this included things such as its location, access to parking and public transport, facilities and cleanliness. “Burleigh’s a wonderful beach and it obviously ticks a lot of those boxes; it’s easy to access, close to a lot of facilities, it’s often protected by the headland from prevailing conditions, and it’s patrolled 365 days of the year. “It’s a great option for a quick dip in the surf or a longer trip to the beach with friends and family, and is a deserving winner of the top spot,” she said. Last year, volunteer surf lifesavers patrolling Burleigh Heads recorded more than 180,000 beachgoers and performed 167 rescues, 111 first aid treatments and 2,533 preventative actions. More recently, the popular Gold Coast spot has been home to trials of specialised beach matting on Saturdays, allowing members of the public in wheelchairs to gain access to the surf and sand. With Queensland home to hundreds of beaches, Mrs Fife acknowledged there might be some people who disagreed with the decision to hand Burleigh the top spot. “There are so many beautiful beaches up and down Queensland’s coastline and everyone has their own favourite little spot they like to go to,” she said. “Trying to narrow it down to one winner is always a difficult job, but in a way that’s a good problem for us – it shows how many wonderful beaches there are in Queensland. “At the end of the day though, we don’t mind what beach people choose to swim at, as long as they swim between the red and yellow flags.” While those beaches selected in SLSQ’s top ten list represent some of the state’s safest, Mrs Fife said that SLSQ was keen to work with key stakeholders to improve beach safety at all Queensland beaches.

In the past 12 months alone SLSQ has worked in consultation with councils and local governments to conduct coastal and aquatic safety audits at numerous locations. This process sees SLSQ’s experienced team of coastal and aquatic auditors conduct on-site assessments to identify signage compliance requirements, analyse public safety risks, and ways to mitigate risks associated with aquatic environments. “For us, the beaches that we’ve highlighted within our top ten represent the benchmark this year when it comes to coastal and aquatic safety, be it through effective patrol services, appropriate safety signage, or other innovative strategies,” she said.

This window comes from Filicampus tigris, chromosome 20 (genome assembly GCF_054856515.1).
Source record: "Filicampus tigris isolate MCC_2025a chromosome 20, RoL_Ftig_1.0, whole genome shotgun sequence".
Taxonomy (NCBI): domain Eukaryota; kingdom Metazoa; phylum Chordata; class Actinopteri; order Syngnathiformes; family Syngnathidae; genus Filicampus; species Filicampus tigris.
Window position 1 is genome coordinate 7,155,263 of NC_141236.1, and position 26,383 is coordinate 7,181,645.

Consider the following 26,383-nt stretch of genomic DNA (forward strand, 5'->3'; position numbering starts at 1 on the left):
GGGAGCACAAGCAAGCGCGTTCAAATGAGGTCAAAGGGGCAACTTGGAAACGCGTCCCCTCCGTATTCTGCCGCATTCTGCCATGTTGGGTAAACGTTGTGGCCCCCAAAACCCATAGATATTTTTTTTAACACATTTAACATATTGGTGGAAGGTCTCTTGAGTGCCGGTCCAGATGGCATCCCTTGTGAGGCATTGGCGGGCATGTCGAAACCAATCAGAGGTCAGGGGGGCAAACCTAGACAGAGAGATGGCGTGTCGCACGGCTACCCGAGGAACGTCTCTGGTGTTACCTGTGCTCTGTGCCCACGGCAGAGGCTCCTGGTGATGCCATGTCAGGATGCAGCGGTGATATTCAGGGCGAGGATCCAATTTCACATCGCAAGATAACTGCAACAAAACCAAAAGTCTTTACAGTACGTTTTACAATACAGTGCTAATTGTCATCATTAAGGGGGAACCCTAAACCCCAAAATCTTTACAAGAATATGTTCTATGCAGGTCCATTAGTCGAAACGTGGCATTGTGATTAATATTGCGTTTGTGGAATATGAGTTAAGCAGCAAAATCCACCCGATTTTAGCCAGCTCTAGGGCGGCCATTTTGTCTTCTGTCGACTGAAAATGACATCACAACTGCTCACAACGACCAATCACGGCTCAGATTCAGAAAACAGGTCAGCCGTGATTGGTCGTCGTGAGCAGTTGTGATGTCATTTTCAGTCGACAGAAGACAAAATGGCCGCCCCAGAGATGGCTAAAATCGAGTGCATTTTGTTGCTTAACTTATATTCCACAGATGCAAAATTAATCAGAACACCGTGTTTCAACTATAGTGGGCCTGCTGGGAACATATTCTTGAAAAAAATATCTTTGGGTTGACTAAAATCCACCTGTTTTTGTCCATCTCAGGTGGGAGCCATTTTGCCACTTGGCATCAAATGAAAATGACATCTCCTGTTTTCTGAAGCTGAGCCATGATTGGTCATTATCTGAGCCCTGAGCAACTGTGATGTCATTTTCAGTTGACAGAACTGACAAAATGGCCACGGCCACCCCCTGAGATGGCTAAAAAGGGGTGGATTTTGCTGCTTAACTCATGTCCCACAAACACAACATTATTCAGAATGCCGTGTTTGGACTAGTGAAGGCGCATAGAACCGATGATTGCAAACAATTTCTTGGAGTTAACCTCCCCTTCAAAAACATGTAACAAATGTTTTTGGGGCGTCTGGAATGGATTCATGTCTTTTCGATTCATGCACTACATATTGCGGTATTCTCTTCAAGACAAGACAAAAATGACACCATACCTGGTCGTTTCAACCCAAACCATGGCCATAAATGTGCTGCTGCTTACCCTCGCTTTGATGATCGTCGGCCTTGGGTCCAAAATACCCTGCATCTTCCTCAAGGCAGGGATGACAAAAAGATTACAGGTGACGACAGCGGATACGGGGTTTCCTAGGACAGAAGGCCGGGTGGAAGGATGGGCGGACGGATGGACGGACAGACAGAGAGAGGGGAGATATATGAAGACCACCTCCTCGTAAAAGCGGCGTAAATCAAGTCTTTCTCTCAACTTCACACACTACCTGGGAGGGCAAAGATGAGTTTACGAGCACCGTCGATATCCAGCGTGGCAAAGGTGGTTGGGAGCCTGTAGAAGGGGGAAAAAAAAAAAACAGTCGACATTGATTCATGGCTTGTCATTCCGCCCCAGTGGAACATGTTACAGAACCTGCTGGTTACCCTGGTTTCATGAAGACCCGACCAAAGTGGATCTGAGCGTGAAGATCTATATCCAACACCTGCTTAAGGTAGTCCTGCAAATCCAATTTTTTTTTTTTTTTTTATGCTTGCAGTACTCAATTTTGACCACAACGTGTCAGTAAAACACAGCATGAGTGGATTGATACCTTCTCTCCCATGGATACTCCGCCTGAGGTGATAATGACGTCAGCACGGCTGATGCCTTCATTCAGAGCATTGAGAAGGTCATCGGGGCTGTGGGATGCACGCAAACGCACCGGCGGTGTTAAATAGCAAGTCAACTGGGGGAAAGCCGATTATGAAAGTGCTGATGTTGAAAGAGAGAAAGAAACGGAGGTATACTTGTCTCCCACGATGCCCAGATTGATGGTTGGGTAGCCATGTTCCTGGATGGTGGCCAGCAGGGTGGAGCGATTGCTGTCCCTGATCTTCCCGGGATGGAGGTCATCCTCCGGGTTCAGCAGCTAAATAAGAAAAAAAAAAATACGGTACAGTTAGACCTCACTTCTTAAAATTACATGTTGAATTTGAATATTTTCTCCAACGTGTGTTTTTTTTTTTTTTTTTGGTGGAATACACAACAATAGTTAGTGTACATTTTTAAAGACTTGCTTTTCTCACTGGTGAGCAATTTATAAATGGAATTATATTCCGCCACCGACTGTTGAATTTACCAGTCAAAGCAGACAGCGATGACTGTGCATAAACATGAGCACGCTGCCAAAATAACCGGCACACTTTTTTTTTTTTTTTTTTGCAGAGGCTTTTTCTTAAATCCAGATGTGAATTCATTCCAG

Trying to narrow it down to one winner is always a difficult job, but in a way that’s a good problem for us – it shows how many wonderful beaches there are in Queensland. – Chantel Fife Coastal Safety Officer

“But, as an organisation, we’re committed to improving safety at all beaches across Queensland, and we’d certainly welcome an opportunity to work directly with relevant land managers to help protect swimmers and reduce incidents at all coastal and inland aquatic locations within their relevant jurisdictions.” SLSQ’S TOP TEN BEACHES FOR 2016/17* 1. Burleigh Beach – Gold Coast 2. Noosa Main Beach – Sunshine Coast 3. Greenmount Beach – Gold Coast 4. Cylinder Beach – North Stradbroke Island 5. Alexandra Headland – Sunshine Coast 6. Mooloolaba Beach – Sunshine Coast 7. North Burleigh Beach – Gold Coast 8. Nielson Park Beach – Bundaberg 9. Harbour Beach – Mackay 10. Palm Cove – Cairns

*SLSQ’s criteria for compiling its list of top ten beaches includes a range of factors such as patrol times and service, safety signage, incident history, cleanliness, access to facilities, location and more.